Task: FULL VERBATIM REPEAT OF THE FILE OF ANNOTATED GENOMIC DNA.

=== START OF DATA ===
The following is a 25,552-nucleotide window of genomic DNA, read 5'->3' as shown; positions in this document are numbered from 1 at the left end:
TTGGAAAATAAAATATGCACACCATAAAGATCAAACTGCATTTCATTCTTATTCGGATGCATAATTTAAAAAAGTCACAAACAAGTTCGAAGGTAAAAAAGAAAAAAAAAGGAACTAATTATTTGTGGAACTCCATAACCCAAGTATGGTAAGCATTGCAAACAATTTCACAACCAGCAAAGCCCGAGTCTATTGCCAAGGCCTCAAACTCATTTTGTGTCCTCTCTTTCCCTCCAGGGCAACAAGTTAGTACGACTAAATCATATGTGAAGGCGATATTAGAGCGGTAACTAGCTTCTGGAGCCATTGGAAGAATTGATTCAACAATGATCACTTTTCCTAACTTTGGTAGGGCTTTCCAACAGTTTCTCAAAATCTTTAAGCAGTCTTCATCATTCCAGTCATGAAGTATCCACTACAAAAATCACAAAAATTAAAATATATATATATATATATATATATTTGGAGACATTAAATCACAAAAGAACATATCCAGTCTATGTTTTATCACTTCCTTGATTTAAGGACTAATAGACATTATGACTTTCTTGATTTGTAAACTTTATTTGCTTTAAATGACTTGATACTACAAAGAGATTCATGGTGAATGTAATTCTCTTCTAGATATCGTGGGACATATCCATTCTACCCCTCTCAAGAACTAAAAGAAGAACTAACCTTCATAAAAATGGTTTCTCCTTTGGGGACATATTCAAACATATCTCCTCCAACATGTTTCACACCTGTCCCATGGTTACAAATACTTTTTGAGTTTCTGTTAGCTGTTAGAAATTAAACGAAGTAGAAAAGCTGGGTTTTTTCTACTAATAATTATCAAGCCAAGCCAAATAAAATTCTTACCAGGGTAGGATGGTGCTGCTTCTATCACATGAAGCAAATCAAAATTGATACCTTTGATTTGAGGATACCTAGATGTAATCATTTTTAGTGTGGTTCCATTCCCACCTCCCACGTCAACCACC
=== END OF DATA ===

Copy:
The following is a 25,552-nucleotide window of genomic DNA, read 5'->3' as shown; positions in this document are numbered from 1 at the left end:
TTGGAAAATAAAATATGCACACCATAAAGATCAAACTGCATTTCATTCTTATTCGGATGCATAATTTAAAAAAGTCACAAACAAGTTCGAAGGTAAAAAAGAAAAAAAAAGGAACTAATTATTTGTGGAACTCCATAACCCAAGTATGGTAAGCATTGCAAACAATTTCACAACCAGCAAAGCCCGAGTCTATTGCCAAGGCCTCAAACTCATTTTGTGTCCTCTCTTTCCCTCCAGGGCAACAAGTTAGTACGACTAAATCATATGTGAAGGCGATATTAGAGCGGTAACTAGCTTCTGGAGCCATTGGAAGAATTGATTCAACAATGATCACTTTTCCTAACTTTGGTAGGGCTTTCCAACAGTTTCTCAAAATCTTTAAGCAGTCTTCATCATTCCAGTCATGAAGTATCCACTACAAAAATCACAAAAATTAAAATATATATATATATATATATATATTTGGAGACATTAAATCACAAAAGAACATATCCAGTCTATGTTTTATCACTTCCTTGATTTAAGGACTAATAGACATTATGACTTTCTTGATTTGTAAACTTTATTTGCTTTAAATGACTTGATACTACAAAGAGATTCATGGTGAATGTAATTCTCTTCTAGATATCGTGGGACATATCCATTCTACCCCTCTCAAGAACTAAAAGAAGAACTAACCTTCATAAAAATGGTTTCTCCTTTGGGGACATATTCAAACATATCTCCTCCAACATGTTTCACACCTGTCCCATGGTTACAAATACTTTTTGAGTTTCTGTTAGCTGTTAGAAATTAAACGAAGTAGAAAAGCTGGGTTTTTTCTACTAATAATTATCAAGCCAAGCCAAATAAAATTCTTACCAGGGTAGGATGGTGCTGCTTCTATCACATGAAGCAAATCAAAATTGATACCTTTGATTTGAGGATACCTAGATGTAATCATTTTTAGTGTGGTTCCATTCCCACCTCCCACGTCAACCACC